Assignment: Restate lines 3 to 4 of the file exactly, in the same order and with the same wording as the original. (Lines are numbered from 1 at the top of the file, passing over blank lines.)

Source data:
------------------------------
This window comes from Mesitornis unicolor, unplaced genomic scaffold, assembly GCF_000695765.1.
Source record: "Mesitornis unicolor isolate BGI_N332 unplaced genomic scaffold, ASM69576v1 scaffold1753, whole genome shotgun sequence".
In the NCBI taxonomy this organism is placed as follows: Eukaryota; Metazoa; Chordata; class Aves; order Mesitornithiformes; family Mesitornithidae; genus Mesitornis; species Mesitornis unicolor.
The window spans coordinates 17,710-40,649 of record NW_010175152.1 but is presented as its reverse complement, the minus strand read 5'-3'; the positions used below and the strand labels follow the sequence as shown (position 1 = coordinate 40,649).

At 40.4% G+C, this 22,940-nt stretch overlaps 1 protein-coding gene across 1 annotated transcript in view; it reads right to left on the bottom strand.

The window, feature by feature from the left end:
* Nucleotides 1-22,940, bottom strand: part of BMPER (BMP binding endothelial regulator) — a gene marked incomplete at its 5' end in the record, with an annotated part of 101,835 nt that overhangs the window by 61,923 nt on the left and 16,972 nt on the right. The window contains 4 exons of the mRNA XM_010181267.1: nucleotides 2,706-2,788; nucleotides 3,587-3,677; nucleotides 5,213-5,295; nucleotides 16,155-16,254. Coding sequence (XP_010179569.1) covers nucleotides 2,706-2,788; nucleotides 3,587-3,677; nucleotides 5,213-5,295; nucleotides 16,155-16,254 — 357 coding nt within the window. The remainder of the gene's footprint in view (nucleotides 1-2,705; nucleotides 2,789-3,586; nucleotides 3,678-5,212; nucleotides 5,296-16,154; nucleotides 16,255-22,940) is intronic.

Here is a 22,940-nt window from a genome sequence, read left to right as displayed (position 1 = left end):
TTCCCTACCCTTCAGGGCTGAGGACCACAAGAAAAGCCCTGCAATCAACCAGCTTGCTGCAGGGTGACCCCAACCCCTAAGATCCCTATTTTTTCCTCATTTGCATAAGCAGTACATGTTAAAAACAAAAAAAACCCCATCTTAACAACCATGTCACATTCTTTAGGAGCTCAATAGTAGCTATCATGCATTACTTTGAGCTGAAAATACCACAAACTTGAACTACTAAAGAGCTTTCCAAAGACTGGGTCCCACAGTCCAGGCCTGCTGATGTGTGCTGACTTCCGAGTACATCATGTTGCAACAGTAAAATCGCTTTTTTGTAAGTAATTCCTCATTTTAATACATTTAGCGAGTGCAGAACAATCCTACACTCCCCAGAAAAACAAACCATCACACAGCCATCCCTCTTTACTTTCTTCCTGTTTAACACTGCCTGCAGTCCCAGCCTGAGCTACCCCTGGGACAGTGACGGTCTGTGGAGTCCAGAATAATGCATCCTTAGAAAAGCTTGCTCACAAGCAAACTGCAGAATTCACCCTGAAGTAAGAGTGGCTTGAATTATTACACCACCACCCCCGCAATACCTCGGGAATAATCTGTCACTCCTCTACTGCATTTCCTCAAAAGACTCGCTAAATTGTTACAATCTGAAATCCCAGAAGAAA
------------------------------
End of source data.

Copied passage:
In the NCBI taxonomy this organism is placed as follows: Eukaryota; Metazoa; Chordata; class Aves; order Mesitornithiformes; family Mesitornithidae; genus Mesitornis; species Mesitornis unicolor.
The window spans coordinates 17,710-40,649 of record NW_010175152.1 but is presented as its reverse complement, the minus strand read 5'-3'; the positions used below and the strand labels follow the sequence as shown (position 1 = coordinate 40,649).